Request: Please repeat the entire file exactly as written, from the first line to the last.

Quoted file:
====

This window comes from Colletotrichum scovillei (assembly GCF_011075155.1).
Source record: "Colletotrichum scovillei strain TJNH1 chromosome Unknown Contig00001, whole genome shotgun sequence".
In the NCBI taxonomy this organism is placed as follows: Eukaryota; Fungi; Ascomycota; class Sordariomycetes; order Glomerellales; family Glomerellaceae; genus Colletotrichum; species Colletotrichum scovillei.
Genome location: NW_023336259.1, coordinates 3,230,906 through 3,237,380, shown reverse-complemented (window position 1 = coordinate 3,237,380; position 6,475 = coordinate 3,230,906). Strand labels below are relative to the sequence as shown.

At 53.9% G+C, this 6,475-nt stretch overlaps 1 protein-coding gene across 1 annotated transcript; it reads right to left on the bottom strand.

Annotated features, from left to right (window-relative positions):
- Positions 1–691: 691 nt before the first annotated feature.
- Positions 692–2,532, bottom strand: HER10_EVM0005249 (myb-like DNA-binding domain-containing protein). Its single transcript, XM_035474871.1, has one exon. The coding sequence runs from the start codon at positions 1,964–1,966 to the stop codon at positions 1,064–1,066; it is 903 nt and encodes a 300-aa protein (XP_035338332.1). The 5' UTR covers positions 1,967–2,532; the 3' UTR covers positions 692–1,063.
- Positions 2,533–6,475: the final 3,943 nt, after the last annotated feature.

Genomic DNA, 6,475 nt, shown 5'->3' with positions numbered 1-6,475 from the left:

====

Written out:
This window comes from Colletotrichum scovillei (assembly GCF_011075155.1).
Source record: "Colletotrichum scovillei strain TJNH1 chromosome Unknown Contig00001, whole genome shotgun sequence".
In the NCBI taxonomy this organism is placed as follows: Eukaryota; Fungi; Ascomycota; class Sordariomycetes; order Glomerellales; family Glomerellaceae; genus Colletotrichum; species Colletotrichum scovillei.
Genome location: NW_023336259.1, coordinates 3,230,906 through 3,237,380, shown reverse-complemented (window position 1 = coordinate 3,237,380; position 6,475 = coordinate 3,230,906). Strand labels below are relative to the sequence as shown.

At 53.9% G+C, this 6,475-nt stretch overlaps 1 protein-coding gene across 1 annotated transcript; it reads right to left on the bottom strand.

Annotated features, from left to right (window-relative positions):
- Positions 1–691: 691 nt before the first annotated feature.
- Positions 692–2,532, bottom strand: HER10_EVM0005249 (myb-like DNA-binding domain-containing protein). Its single transcript, XM_035474871.1, has one exon. The coding sequence runs from the start codon at positions 1,964–1,966 to the stop codon at positions 1,064–1,066; it is 903 nt and encodes a 300-aa protein (XP_035338332.1). The 5' UTR covers positions 1,967–2,532; the 3' UTR covers positions 692–1,063.
- Positions 2,533–6,475: the final 3,943 nt, after the last annotated feature.

Genomic DNA, 6,475 nt, shown 5'->3' with positions numbered 1-6,475 from the left: